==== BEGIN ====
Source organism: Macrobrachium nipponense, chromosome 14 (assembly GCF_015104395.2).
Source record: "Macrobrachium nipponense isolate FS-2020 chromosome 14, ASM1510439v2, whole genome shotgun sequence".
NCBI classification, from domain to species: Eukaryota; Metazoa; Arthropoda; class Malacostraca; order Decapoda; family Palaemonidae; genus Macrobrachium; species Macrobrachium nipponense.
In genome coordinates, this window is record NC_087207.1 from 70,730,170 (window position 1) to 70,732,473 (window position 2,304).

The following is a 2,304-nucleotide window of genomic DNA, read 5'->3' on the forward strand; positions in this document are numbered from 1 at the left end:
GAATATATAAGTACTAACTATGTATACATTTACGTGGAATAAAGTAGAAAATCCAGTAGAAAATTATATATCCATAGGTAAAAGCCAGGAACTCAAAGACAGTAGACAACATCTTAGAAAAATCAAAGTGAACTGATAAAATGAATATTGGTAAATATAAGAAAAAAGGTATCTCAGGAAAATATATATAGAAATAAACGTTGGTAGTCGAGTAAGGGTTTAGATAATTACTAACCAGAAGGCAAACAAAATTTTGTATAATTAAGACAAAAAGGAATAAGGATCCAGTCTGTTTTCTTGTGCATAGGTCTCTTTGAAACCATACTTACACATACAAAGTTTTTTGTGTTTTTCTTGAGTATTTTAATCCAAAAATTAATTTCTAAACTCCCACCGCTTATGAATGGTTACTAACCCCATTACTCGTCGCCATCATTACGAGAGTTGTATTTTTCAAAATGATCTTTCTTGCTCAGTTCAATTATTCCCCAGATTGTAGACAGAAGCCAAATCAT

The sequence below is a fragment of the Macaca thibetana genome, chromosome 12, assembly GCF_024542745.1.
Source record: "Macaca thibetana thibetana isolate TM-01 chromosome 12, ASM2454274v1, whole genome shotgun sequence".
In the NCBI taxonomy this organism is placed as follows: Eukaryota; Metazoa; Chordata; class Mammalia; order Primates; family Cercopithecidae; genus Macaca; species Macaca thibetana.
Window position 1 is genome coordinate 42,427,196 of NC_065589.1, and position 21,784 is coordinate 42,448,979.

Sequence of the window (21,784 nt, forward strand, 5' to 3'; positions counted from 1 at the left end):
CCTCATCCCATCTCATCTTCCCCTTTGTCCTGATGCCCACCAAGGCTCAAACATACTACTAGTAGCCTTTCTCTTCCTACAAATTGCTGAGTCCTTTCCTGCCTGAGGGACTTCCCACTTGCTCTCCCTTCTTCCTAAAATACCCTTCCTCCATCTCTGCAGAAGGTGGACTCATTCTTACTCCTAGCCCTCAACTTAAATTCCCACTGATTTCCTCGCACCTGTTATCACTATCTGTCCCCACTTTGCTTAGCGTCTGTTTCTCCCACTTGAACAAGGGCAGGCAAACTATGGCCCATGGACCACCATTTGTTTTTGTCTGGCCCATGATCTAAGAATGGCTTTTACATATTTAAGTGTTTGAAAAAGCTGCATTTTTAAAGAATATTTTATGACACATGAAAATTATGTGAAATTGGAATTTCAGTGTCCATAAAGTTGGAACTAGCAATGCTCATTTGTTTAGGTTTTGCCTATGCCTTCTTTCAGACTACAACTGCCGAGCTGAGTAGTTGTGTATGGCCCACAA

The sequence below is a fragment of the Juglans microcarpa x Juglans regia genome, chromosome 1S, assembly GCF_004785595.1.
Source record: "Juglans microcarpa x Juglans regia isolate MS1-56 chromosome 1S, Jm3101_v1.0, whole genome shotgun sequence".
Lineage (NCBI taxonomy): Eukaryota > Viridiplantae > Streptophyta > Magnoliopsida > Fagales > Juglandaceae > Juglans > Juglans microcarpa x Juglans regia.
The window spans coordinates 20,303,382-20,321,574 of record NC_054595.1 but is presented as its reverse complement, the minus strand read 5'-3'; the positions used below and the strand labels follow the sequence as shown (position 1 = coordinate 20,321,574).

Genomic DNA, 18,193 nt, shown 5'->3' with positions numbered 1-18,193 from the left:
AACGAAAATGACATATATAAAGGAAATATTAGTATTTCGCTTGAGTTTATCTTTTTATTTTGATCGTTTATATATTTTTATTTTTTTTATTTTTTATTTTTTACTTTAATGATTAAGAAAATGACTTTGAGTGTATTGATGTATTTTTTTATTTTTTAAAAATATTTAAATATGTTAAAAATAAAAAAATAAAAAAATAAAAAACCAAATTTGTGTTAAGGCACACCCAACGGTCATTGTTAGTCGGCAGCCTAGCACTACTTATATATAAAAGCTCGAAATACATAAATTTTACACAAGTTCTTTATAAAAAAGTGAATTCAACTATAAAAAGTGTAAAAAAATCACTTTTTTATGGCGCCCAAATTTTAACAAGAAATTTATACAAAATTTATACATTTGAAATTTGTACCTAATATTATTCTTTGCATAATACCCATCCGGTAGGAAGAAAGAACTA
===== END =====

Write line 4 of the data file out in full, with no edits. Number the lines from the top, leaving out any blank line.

In genome coordinates, this window is record NC_087207.1 from 70,730,170 (window position 1) to 70,732,473 (window position 2,304).